It takes an exceptional experience to make me go back to a destination. Zanzibar is one of those destinations I always want to go back to. The first time I went to Zanzibar in 2014 was quite impromptu.  Kenya Airways was resuming their flight service to  Zanzibar after a hiatus so when I saw the incredible offer for a return flight ticket to Zanzibar of $99 for a ticket that normally costs an upwards of $ 300, I snatched it up

Since the offer was limited I bought the ticket quickly and then started looking around for accomodation. I was on a tight budget and Zanzibar is not exactly cheap. I eventually settled for Mbuyuni Beach Village which is in the East Coast of Zanzibar, between Paje and Jambiani. The accomodation rate was $35 per night inclusive of breakfast. 

Mbuyuni Beach Village is about 45 minutes drive from Zanzibar airport and I also needed to get around the island so for convenience I opted to rent a car and got this Suzuki Escudo 3 door for $35 per day. 


I requested a friend to arrange for someone to meet me at the airport and guide me to the hotel since it I was going to be arriving at around midnight, I was going to be alone and I didn’t know how to get to the hotel. 

When I travel to a new place I always want to get there during the day so that I can figure my way around but in this case I had no control over the timing since, well, terms and conditions of the ticket applied.  

On the day of travel, I arrived at Abeid Amani Karume International Airport, Zanzibar at around 2345 hours and found the guy from the car hire company waiting for me just once I exited the airport. He kept looking behind as if he was expecting someone else.

 ‘Umekuja na nani? Mume wako? Boyfriend? Ako wapi‘ (who did you come with? Your husband? Boyfriend? Where is he) he asked 

Nimekuja pekee yangu’ (I travelled by myself) I responded

‘Daaah! Umesafiri pekee yako? Kwa nini?’ (what? you are travelling alone? why?) he was so surprised.Maybe even shocked. 

He led me to the car and handed me the keys. The guide came to meet me and said hello then proceeded to his car. I got into the hired car and we headed out of the airport, with me driving behind the guide. 

About 15 minutes into the drive I realized I had not collected my check-in luggage!! I flashed my headlight continously to get the attention of the guide and we turned around and headed back to the airport 

Luckily by the time we got there they had not yet locked up so I was able to get my luggage, put it in the car and we set off once again. We arrived at the bungalows, I checked in and promptly went to sleep. 

For the two days I was in Zanzibar I visited Jozani Forest to see the red colobus monkeys and mangrove forest. Zanzibar is also famous for spices so a visit there would be incomplete without a tour of a spice farm where you get to learn a bit about the history of spices, the types of spices grown there – you get to smell the spices and guess what they are- and you can also buy various spices. I particularly loved the locally made perfume with lavender scent, the smell is so heavenly.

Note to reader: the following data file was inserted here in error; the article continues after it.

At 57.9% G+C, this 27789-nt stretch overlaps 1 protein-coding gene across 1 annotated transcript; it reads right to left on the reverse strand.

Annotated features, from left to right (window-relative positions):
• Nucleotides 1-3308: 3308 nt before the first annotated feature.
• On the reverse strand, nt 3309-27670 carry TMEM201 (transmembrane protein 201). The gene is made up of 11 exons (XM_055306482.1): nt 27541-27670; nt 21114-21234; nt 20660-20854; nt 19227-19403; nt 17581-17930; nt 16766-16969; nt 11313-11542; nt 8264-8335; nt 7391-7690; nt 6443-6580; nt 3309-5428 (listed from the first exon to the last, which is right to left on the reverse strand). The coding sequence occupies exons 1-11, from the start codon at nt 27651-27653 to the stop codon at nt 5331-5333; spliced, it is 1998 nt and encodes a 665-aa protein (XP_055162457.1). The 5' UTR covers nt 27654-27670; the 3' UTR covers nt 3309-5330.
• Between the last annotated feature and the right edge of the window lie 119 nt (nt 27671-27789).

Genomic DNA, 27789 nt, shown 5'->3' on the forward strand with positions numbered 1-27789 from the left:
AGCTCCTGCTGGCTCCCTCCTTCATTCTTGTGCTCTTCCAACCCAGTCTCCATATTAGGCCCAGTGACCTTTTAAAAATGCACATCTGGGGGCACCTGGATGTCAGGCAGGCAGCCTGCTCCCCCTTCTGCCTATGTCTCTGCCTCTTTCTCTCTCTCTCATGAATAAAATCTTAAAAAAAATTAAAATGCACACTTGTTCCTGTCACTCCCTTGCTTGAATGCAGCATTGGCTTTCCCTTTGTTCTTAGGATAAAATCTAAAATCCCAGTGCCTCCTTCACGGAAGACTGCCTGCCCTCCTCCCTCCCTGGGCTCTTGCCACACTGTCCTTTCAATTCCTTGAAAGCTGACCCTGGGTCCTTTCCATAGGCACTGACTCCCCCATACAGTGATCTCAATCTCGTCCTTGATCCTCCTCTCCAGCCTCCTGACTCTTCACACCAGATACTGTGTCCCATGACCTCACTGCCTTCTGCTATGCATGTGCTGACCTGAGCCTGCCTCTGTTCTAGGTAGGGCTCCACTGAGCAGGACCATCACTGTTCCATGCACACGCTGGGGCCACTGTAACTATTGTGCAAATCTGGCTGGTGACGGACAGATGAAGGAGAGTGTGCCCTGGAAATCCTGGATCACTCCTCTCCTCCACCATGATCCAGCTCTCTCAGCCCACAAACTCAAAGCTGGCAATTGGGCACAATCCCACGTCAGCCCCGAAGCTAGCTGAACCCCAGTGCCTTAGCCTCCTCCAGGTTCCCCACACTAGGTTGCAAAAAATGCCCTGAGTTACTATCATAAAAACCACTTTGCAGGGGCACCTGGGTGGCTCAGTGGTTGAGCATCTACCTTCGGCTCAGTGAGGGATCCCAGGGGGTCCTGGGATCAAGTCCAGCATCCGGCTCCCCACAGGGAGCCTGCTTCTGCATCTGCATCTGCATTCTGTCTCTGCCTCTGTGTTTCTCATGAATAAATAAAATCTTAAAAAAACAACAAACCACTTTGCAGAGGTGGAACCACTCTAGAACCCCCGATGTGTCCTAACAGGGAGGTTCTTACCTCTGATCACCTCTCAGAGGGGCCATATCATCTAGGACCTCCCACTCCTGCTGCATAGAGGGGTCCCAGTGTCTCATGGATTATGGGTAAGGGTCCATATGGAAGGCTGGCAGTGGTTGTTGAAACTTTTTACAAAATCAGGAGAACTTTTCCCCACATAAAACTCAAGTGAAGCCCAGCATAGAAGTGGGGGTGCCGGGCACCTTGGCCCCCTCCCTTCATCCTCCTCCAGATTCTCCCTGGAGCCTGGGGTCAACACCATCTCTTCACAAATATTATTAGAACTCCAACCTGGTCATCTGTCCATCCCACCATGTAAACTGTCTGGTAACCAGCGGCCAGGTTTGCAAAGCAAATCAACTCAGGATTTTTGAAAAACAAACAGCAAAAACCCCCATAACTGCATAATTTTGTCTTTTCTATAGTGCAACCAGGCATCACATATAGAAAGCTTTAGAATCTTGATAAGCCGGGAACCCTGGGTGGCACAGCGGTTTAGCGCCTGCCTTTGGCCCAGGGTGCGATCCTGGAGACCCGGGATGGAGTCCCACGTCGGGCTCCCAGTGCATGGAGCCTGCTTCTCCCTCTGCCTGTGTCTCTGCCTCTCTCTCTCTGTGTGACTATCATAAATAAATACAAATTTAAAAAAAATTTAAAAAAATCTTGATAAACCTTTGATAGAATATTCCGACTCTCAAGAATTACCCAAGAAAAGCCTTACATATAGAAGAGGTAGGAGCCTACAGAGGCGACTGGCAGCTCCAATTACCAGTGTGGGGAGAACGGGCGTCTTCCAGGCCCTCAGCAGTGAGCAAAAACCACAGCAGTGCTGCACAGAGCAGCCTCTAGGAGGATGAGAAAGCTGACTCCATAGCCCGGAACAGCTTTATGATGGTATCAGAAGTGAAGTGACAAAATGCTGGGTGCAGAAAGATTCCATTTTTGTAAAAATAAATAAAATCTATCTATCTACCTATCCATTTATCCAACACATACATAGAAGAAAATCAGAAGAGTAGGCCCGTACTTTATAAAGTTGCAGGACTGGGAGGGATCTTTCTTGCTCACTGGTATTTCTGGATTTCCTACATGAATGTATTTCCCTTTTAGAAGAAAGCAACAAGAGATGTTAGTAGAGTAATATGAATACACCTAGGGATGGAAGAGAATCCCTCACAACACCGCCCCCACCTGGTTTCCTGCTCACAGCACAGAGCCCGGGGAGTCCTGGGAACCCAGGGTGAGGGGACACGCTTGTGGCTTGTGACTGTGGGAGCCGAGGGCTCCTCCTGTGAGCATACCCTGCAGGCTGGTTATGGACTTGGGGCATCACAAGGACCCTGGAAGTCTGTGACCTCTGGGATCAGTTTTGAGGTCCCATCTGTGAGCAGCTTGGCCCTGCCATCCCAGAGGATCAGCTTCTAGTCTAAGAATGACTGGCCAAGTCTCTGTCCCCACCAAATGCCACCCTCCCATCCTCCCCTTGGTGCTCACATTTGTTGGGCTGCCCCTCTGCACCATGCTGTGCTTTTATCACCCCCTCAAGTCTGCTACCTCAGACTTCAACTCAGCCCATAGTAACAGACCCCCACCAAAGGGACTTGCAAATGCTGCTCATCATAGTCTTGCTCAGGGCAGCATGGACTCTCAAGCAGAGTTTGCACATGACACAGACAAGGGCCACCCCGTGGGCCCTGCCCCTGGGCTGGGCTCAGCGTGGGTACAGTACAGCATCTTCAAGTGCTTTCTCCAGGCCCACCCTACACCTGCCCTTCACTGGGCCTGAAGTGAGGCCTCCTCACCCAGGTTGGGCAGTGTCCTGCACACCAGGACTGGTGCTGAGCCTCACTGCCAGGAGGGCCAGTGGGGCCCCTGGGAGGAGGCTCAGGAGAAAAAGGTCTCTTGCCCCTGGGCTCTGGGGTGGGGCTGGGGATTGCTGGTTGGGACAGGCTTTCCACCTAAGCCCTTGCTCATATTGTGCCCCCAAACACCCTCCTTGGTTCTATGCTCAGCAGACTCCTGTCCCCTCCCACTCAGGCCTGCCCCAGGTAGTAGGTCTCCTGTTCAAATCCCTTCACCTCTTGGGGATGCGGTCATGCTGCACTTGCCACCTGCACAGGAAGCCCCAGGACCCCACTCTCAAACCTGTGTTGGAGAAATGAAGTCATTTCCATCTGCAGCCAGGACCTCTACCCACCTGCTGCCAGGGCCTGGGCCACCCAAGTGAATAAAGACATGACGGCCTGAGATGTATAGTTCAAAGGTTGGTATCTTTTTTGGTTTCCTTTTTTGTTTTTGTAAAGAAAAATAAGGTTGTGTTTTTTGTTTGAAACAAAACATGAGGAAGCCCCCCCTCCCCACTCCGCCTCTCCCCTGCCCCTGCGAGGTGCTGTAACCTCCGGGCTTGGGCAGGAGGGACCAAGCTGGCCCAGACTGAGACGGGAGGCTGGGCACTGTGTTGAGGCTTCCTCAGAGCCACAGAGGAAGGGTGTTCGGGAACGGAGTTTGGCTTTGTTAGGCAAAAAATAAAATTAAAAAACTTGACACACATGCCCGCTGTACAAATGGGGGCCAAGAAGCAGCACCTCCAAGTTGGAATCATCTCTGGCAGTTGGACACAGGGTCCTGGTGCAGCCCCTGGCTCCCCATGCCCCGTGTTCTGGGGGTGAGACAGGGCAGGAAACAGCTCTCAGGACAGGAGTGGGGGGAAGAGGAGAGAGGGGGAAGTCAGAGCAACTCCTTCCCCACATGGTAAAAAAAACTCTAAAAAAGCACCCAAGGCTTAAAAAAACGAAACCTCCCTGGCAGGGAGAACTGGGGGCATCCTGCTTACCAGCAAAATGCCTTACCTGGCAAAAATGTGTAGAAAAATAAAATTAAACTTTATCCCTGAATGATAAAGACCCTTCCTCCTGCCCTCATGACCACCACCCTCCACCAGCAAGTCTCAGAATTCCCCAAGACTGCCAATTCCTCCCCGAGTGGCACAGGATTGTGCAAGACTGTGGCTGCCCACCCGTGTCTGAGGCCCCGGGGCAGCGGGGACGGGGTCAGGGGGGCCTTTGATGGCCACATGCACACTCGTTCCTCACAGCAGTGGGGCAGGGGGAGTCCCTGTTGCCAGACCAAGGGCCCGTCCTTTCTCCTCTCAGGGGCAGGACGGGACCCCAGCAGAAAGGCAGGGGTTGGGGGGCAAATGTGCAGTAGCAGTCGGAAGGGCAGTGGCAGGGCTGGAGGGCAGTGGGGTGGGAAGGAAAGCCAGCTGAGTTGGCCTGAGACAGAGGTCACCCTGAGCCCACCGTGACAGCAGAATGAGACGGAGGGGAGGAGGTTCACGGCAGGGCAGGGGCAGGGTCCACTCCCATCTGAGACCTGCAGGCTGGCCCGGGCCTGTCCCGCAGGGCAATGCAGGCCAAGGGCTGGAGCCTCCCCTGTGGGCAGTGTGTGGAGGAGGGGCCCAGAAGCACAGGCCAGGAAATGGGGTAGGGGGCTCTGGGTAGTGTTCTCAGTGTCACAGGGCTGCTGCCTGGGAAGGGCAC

Zanzibar’s stonetown is enchanting, full of vibrant people and rich in history. The architecture is amazing and it was great to see all the buildings made out of coral rocks and the beautiful artistic doors.   

I went for the very touristy but very amazing dhow ride. I also enjoyed the nightlife in Paje, there was a beach party going on every night! I loved the street food and ate that for most of my stay. I only ate at a restaurant once. 

Forodhani Gardens in stone town is also a great place to visit. In the evenings there is plenty of street food and you can watch young men diving off the pier into the sea, each dive more fancy than the previous one.

I went back to Zanzibar 4 years later, with my Mum and sister. This time I did not need a guide as we arrived during the day so I just hired a Suzuki Grand Vitara (5 door) from Zanzibar Best Car Rental who are really amazing and I would totally recommend, for $30 per day and used Google maps to get to my destination. We stayed at Uroa Bay Beach Resort in Uroa. 

Aside from the jozani forest tour, stone town tour, spice tour and hanging out at Forodhani, we also visited the Zanzibar butterfly center , Darajani market  and took a boat ride to Prison Island, learnt about the history of slave trade and also saw the giant tortoises on the island. We also had lunch at the very popular Lukmaan restuarant. Another restuarant which we went to and really enjoyed the food was Zenj Food Lovers Joint. So aptly named because we are food lovers. 🙂 

There is not much going on in the Uroa area in terms of nightlife. Luckily the hotel put on very nice shows each night with different themes. On the last day of our trip we decided to just stay at the hotel and by the beach, soaking in the sun, eating sumptuous food, drinking cocktails and swimming. 


Zanzibar still remains one of my favourite holiday destinations. The people are amazing, very kind, helpful, warm and welcoming. I think there is something about island people. All the islands I have gone to the people have been really really nice. The beaches are white and beautiful. The history is captivating. It is just magical.